In July 2012 writer Joe Wikert reviewed a report analyzing the effect of eBooks on print sales, and concluded, “For popular books, delaying eBook release dates leads to a significant substitution toward print books. In contrast, for niche books, that do not have strong brand awareness among consumers, we find an insignificant substitution toward print books when eBook release dates are delayed. [Further,] the net effect of delayed Kindle releases is an overall loss in sales and, based on the best available data, a net loss in revenue and profit to the publisher.” In other words, it matters mainly in the case of bestsellers.
Wikert concluded, “All those other books out there with either delayed eBook releases or, more importantly, no eBook releases, are leaving money on the table. That last point is the most important takeaway for me.”
Evan Schnittman, a vice president at Oxford University Press, suggested back in 2009 that, “I don’t think you want to withhold content from the public. I’m pretty sure that when a customer decides to buy a Kindle, they are making a decision to start becoming an eBook consumer.”
Today, in most cases I would lean toward releasing print and eBook versions about the same time, unless you have a specific marketing strategy for using one or the other as a promotional lever. Most often,that would mean promoting discount eBook copies a little ahead of the print version.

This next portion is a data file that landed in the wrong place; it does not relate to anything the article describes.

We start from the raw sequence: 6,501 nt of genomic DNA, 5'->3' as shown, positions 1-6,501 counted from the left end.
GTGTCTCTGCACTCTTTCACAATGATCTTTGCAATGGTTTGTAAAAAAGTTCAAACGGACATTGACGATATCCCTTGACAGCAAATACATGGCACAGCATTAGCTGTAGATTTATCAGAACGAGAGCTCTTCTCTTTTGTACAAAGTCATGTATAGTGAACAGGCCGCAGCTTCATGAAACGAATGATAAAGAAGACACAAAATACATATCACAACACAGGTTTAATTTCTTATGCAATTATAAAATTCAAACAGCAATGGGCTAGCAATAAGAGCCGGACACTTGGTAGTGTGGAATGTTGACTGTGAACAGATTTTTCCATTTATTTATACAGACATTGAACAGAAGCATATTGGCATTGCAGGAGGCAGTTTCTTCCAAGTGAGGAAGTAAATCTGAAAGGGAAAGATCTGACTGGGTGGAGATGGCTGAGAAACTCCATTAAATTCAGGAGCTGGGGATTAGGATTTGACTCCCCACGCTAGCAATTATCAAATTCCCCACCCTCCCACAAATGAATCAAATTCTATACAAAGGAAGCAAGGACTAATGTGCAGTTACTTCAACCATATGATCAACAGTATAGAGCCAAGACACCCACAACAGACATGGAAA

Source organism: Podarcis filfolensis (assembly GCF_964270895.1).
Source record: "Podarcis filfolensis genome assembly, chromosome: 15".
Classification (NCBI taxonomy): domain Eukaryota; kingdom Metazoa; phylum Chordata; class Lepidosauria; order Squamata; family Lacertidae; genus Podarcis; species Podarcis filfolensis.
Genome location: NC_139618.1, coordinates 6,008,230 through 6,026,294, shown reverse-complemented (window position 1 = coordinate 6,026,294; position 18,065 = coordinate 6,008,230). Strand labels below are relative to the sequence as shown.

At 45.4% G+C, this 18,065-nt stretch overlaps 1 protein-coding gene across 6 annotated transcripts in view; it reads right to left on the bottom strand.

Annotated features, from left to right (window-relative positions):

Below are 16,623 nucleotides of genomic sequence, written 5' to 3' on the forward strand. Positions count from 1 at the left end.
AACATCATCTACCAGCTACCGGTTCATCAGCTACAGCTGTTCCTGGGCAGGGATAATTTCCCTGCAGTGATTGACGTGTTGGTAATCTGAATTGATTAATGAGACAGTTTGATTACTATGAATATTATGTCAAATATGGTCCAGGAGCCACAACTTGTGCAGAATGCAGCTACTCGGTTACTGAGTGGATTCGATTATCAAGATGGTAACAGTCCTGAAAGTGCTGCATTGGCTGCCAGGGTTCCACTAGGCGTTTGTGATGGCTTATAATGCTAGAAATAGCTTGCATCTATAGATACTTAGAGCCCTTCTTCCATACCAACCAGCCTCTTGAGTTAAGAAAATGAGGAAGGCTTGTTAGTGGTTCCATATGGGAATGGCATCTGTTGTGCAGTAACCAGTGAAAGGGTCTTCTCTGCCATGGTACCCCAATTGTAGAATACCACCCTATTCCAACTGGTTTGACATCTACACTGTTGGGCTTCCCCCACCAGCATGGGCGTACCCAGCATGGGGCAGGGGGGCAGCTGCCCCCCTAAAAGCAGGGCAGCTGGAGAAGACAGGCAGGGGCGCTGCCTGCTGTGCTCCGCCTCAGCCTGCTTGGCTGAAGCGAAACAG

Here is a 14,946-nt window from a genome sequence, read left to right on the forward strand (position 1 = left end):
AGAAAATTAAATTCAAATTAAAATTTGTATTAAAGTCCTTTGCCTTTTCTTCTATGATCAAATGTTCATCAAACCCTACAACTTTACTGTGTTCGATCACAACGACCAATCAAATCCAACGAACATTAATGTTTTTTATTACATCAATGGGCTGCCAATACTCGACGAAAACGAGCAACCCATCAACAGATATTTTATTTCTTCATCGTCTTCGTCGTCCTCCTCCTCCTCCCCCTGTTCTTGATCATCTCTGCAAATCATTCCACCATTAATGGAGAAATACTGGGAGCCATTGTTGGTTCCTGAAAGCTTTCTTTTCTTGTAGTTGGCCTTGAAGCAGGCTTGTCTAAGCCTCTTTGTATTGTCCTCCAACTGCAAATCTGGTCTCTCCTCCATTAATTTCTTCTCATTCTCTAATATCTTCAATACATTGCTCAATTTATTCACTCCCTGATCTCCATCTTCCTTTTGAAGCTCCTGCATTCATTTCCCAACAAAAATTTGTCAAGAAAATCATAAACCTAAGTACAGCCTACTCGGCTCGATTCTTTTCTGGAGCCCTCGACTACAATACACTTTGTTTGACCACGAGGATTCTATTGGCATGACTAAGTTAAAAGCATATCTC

You’ll want to think this through carefully. Every book calls for its own distinct marketing plan. There is no one-size-fits-all, but now, for me and for most of my clients, releasing the eBook and print book at the same time is the strategy that works best.
Readers & Writers: I look forward to your feedback, comments and critiques, and please use BookWorks as your resource to learn more about preparing, publishing and promoting self-published books. My blogs appear every other week.
– See more at: https://www.bookworks.com/2015/09/indie-author-dilemma-which-first-ebook-or-print/#sthash.x8n1OZGq.dpuf